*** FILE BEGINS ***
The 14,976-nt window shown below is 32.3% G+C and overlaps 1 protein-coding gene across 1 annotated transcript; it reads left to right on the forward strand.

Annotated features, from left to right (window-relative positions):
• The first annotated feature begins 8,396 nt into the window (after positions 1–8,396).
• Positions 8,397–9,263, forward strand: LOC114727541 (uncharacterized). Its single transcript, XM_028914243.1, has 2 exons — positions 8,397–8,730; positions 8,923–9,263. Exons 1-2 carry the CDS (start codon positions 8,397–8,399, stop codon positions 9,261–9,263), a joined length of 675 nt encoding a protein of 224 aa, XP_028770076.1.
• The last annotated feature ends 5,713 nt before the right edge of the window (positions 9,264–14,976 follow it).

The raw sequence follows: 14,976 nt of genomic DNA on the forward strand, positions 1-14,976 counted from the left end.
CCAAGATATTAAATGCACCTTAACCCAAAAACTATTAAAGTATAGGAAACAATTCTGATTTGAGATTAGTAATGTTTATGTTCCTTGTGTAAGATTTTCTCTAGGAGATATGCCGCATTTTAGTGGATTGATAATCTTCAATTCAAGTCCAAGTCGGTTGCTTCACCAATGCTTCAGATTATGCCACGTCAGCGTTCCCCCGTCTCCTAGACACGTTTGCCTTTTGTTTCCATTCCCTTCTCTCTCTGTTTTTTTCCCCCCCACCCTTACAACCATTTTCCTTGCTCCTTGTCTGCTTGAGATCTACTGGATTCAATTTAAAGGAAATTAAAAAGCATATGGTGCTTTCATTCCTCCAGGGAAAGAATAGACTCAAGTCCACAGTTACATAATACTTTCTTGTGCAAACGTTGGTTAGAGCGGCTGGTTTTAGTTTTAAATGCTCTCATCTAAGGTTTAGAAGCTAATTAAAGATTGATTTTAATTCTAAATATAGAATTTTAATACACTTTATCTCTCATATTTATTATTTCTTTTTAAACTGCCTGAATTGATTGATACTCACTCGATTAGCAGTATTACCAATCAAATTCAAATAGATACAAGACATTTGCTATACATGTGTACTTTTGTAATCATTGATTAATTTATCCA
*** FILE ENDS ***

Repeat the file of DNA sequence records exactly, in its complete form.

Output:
The 14,976-nt window shown below is 32.3% G+C and overlaps 1 protein-coding gene across 1 annotated transcript; it reads left to right on the forward strand.

Annotated features, from left to right (window-relative positions):
• The first annotated feature begins 8,396 nt into the window (after positions 1–8,396).
• Positions 8,397–9,263, forward strand: LOC114727541 (uncharacterized). Its single transcript, XM_028914243.1, has 2 exons — positions 8,397–8,730; positions 8,923–9,263. Exons 1-2 carry the CDS (start codon positions 8,397–8,399, stop codon positions 9,261–9,263), a joined length of 675 nt encoding a protein of 224 aa, XP_028770076.1.
• The last annotated feature ends 5,713 nt before the right edge of the window (positions 9,264–14,976 follow it).

The raw sequence follows: 14,976 nt of genomic DNA on the forward strand, positions 1-14,976 counted from the left end.
CCAAGATATTAAATGCACCTTAACCCAAAAACTATTAAAGTATAGGAAACAATTCTGATTTGAGATTAGTAATGTTTATGTTCCTTGTGTAAGATTTTCTCTAGGAGATATGCCGCATTTTAGTGGATTGATAATCTTCAATTCAAGTCCAAGTCGGTTGCTTCACCAATGCTTCAGATTATGCCACGTCAGCGTTCCCCCGTCTCCTAGACACGTTTGCCTTTTGTTTCCATTCCCTTCTCTCTCTGTTTTTTTCCCCCCCACCCTTACAACCATTTTCCTTGCTCCTTGTCTGCTTGAGATCTACTGGATTCAATTTAAAGGAAATTAAAAAGCATATGGTGCTTTCATTCCTCCAGGGAAAGAATAGACTCAAGTCCACAGTTACATAATACTTTCTTGTGCAAACGTTGGTTAGAGCGGCTGGTTTTAGTTTTAAATGCTCTCATCTAAGGTTTAGAAGCTAATTAAAGATTGATTTTAATTCTAAATATAGAATTTTAATACACTTTATCTCTCATATTTATTATTTCTTTTTAAACTGCCTGAATTGATTGATACTCACTCGATTAGCAGTATTACCAATCAAATTCAAATAGATACAAGACATTTGCTATACATGTGTACTTTTGTAATCATTGATTAATTTATCCA